Watch the action-packed trailer below
Snowpiercer isn’t new. Joon-ho Bong’s adapation of the popular French comic book Le Transperceneige by Jacques Lob. Walking around Paris last October, posters for the movie where everywhere, and without the laboured ‘delayed train’ play on words, it’s finally coming to the U.S on June 27. What’s more, there’s a ridiculously good red band trailer for it, too.
In it, Tilda Swinton’s character – the evil, maniacal tyrant, Mason – dominates. Her words provide the backdrop for the struggle faced by those on board and their battle for freedom. “Know your place. Keep your place,” advises Mason, before suggesting that exactly killing exactly 74% of the rebellious population in front of her would be “fun”.
Continue reading: Finally, Red-Band Trailer For 'Snowpiercer' Arrives [Trailer + Pictures]
In a post-apocalyptic world where a deadly ice age has taken over the Earth, there are only a few survivors, all of whom have taken shelter in an enormous train propelled by perpetual motion. While the rich and powerful live in luxury at the front end of the locomotive, the poor have been forced to dwell at the tail with limited supplies by the dictatorial Minister Mason. During a routine deliverance of protein blocks, one tail inhabitant, Curtis, decides to round up a rebel army to invade the front, though no-one could have imagined the amount of bloodshed the ensuing revolt would trigger. In a bid to destroy the barbaric class hierarchy this new life has caused, Curtis plots a major act of disaster. It starts to look like the human race really will be the death of themselves.
Continue: Snowpiercer Trailer
For its easy charm and humor, Michel Gondry's "Interior Design" comes off best. Gondry's story follows a young couple -- Hiroko and Akira (Ayako Fujitani and Ryo Kase) -- who have just moved to Tokyo, struggling to find an apartment, jobs, and generally to start their new lives. Akira's an aspiring filmmaker-artist, hence a bit of a space case, while his girlfriend Hiroko is smart but directionless. While getting started in Tokyo, they bunk up with a friend in her absurdly tiny apartment. Gradually, Hiroko pulls away from Akira and, in a Gondry-esque bit of transmogrification, she suddenly has the ability to shift from human to chair form and back. As a chair, she becomes part of the furnishings in a stranger's home, and feels herself an object of value, something she lacked as a human being. Gondry pokes fun at Tokyo's housing crisis: The living spaces are hilariously cramped, hardly more than glorified closets. With the low-key bantering of its characters, the quotidian details of Tokyo street life, its movie-within-a-movie device, the human-chair magic trick, and the overall theme of life-as-reverie, this is a Gondry project through and through. And, though not illuminating on the subject of its city, it's still a cute, clever take on Tokyo to keep us amused.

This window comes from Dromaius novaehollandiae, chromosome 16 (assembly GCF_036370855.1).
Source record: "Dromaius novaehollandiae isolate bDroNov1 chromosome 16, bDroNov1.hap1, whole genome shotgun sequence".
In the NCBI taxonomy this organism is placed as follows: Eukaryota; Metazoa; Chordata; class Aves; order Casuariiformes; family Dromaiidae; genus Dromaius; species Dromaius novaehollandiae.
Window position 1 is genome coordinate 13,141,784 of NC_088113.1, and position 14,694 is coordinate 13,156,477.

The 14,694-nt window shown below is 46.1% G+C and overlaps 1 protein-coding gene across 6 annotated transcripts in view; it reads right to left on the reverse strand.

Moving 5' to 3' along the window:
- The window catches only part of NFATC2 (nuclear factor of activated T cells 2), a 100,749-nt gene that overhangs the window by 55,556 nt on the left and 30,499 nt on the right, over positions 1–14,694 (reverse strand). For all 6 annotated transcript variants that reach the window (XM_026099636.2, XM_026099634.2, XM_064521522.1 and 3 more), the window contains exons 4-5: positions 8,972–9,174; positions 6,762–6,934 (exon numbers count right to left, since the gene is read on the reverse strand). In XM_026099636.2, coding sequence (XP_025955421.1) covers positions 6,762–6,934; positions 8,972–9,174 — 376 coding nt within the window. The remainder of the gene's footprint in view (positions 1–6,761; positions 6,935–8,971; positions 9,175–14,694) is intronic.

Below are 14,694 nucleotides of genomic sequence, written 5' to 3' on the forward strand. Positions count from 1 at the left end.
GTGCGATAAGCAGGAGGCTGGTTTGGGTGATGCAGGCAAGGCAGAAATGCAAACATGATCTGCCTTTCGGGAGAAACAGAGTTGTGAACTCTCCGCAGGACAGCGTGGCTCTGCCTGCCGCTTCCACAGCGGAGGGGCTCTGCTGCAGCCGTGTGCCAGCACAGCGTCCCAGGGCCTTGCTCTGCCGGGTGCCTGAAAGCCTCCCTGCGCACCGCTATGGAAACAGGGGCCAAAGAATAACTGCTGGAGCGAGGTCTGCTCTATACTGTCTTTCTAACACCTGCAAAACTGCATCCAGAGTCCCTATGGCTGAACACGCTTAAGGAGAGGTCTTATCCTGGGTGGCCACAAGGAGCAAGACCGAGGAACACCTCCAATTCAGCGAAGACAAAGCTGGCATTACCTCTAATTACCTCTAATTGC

Continue reading: Tokyo! Review
According to the press notes, thousands of suspects and hundreds of thousands of police were involved in the massive investigation, leading one to wonder not just why they never caught anyone, but just how many police officers South Korea needs. Not enough, I guess. Murder is two hours of botched and bumbled investigations with civilians traipsing across crime scenes, stakeout cop cars failing to start, and innumerable suspects getting away due to bad policework and the occasional torture of a suspect.
Continue reading: Memories Of Murder Review
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